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Rite of Passage: Broken and Beautiful

Today, I had to say goodbye to an old and trusted friend. We met years ago, when I was a neophyte in the ministry. My traveling days were just beginning, and all I had was a new Bible and an old suitcase made of cardboard. It was just a cloth-covered box with a handle, nothing fancy, but it worked.

I wasn’t looking for anything in particular that day when I walked into the store, but there she stood, so regal in all her glory. My heart started pounding; I could not turn my head away. It was love at first sight. All I could think of was Solomon 4:7: “You are altogether beautiful, my darling; there is no flaw in you.”

This was my first time to see a suitcase with wheels. Why hadn’t someone thought of this earlier? Up until this time, I had walked through the airports leaning to one side, trying to counterbalance the weight of a heavy suitcase. But a suitcase with wheels? All you had to do was pull it behind you. I looked at the nameplate and learned the suitcase was made by “Jaguar.”

Rite of Passage: Broken and Beautiful - Baptist Messenger of Oklahoma

Eileen.

That settled it. An elegant piece of luggage combined with wheels that could run as fast a jaguar through the airport? This beauty had to come home with me. We walked up to the front of the counter and stood in front of the clerk. I said, “I do!”, paid the fee, and Jaguar and I walked out of the store, one happy couple.

On our first flight together, I checked Jaguar in at the counter and watched as she went off to the plane’s underbelly. When I arrived at our designation, I ran to the carrousel, waiting to be reunited with her. But as she rolled out on the belt, I could tell something was wrong. She had been injured during the flight, and one of her front wheels was broken off. As I stood her upright, she went limp on one side. No longer was she perfect, and she would spend the rest of her life looking different from the other suitcases.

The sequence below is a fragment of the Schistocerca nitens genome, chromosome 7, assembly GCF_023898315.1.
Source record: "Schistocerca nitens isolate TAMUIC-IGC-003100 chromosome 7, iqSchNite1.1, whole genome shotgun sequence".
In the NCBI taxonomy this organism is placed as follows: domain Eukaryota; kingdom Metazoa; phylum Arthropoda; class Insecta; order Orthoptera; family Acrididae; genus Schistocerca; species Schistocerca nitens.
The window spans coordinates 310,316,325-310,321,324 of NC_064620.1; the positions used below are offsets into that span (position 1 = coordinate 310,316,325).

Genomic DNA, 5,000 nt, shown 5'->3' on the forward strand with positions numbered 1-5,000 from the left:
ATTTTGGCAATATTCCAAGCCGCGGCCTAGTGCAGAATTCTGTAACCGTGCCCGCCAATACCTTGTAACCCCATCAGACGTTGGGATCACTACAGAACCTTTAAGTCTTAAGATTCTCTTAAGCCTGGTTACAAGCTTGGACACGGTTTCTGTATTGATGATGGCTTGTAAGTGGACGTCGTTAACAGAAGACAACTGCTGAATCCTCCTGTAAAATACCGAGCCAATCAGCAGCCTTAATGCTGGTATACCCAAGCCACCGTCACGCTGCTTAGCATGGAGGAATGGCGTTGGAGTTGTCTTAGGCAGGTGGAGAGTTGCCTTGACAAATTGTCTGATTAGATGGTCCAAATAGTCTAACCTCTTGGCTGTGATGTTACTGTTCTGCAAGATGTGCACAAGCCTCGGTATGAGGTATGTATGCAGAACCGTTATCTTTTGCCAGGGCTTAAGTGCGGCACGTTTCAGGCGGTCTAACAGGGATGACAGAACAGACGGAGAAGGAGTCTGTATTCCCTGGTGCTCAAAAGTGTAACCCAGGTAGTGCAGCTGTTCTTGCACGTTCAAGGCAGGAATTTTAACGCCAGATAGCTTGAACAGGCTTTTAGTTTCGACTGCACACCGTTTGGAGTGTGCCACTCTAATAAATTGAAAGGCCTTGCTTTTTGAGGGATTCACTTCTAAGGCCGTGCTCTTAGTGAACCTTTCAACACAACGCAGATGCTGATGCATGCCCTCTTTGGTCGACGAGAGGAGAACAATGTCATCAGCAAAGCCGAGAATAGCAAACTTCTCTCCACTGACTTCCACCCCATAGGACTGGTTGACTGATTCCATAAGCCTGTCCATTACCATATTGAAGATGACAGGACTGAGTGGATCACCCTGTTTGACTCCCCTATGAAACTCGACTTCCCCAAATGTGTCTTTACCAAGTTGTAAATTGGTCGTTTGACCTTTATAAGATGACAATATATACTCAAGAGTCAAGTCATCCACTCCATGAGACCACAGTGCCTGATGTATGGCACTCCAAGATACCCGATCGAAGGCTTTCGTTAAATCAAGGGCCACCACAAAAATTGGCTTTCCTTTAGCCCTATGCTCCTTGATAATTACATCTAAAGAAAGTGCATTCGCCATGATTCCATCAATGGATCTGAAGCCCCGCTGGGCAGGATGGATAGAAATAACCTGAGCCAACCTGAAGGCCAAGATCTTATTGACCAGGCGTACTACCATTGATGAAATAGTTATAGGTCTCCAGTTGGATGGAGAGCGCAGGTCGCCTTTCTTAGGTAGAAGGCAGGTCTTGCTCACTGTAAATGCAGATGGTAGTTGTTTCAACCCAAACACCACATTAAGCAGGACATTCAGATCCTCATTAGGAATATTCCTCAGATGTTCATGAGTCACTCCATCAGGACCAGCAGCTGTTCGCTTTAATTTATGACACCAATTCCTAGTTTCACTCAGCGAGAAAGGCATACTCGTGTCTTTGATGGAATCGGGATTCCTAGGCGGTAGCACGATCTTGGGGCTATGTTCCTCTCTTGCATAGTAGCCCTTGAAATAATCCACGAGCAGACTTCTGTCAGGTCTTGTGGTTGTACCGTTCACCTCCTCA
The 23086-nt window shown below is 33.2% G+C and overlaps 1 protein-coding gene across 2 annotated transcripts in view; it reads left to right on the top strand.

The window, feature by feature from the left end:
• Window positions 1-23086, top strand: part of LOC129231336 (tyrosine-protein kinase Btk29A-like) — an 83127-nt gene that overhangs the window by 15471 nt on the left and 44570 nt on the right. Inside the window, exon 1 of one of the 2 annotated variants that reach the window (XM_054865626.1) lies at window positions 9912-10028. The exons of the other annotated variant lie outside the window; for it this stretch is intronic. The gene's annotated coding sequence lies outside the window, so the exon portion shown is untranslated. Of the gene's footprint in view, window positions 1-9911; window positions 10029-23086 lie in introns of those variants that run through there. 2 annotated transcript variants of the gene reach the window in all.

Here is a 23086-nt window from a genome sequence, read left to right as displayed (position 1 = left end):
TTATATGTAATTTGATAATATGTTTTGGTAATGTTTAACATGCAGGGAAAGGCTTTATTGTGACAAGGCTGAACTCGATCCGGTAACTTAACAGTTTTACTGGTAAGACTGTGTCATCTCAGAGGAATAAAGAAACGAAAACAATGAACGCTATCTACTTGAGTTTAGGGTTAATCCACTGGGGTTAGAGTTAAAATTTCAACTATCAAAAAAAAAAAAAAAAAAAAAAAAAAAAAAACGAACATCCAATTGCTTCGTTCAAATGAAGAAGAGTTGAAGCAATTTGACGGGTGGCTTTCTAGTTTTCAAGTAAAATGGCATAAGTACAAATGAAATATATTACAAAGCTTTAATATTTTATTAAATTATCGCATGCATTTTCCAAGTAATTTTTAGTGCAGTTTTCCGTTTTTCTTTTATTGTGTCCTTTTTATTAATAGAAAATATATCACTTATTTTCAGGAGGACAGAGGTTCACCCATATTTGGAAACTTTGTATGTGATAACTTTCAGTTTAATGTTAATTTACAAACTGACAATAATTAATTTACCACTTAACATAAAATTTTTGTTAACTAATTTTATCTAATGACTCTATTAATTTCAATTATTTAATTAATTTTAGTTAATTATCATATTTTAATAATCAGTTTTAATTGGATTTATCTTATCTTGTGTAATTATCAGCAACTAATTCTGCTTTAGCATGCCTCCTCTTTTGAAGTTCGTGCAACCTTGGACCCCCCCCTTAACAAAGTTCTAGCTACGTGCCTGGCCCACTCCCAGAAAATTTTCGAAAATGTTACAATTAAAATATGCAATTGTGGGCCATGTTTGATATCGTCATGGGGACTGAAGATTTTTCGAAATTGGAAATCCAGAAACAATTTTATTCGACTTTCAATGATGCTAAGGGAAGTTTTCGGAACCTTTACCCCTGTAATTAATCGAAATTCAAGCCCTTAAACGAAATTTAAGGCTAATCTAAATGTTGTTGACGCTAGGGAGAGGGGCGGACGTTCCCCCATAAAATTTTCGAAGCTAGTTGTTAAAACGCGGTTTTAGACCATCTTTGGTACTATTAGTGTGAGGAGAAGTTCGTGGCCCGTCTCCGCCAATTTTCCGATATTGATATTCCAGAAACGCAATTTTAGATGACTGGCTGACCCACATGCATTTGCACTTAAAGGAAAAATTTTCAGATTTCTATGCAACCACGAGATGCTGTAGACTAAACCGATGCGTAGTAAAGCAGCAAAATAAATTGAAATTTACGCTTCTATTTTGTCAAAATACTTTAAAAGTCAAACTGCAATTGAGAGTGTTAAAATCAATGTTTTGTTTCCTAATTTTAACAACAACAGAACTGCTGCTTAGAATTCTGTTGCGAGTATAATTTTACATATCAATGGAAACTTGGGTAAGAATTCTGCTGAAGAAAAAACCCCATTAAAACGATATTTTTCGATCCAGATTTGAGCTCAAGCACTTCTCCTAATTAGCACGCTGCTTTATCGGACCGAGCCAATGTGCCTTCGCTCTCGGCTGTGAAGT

From that day forward, I never called her Jaguar again. I now called her “Eileen” (phonetically “I Lean”).

But something happened that I didn’t expect. In Eileen’s brokenness, she became more valuable to me. When I had to pick up my suitcase at the end of the jetway, I would see 25 beautiful, regal suitcases, all standing straight and tall. Passenger fondled the various luggage tags, trying to find theirs among all the other clones.

I would look out over the sea of straight-handled suitcases, looking for the one that stuck out at an odd angle: Eileen! Most of the suitcase handles were straight up in the air as though a policeman had yelled, “Hands up!” But not Eileen. She always had her arms lifted toward me as if to say, “Come and get me.” In one second, I scooped up Eileen and was off to do Jesus ministry before the other passengers had even decided which suitcase was theirs. It was in her brokenness that she blessed me the most.

Eileen and I have spent decades traveling the world. I have had many who have offered to fix Eileen or buy me a new suitcase. I wouldn’t even entertain the thought because in doing so, I would lose a blessing.

You see, Eileen and I are similar. We both have been broken by life, but I have discovered when our brokenness is given over into the Master’s hands, it becomes a beautiful thing.

My wife came to me the other day and told me it was time to pass Eileen on. It wasn’t the first time she has suggested this. Eileen’s remaining wheels aren’t moving too well. Her handle gets stuck, and I find myself trying to either force it back down or yank it up. The zippers are worn and tired, and she and I don’t go out as often as we used to.

l guess my wife is right. I need to pass Eileen on to someone else. I pray her new owners will her true beauty.

Most of the time when I see a painting of Jesus, He looks beautiful, perfect in every way. But like Eileen, His real beauty comes in His brokenness: how He allowed Himself to be beaten, whipped, speared and spat upon to take the sins of the world upon Himself. Through the Savior’s willingness to be broken, my brokenness becomes beautiful too.

“‘He himself bore our sins’” in his body on the cross, so that we might die to sins and live for righteousness; ‘by his wounds you have been healed’” (1 Pet. 2:4).

Walker Moore

Author: Walker Moore

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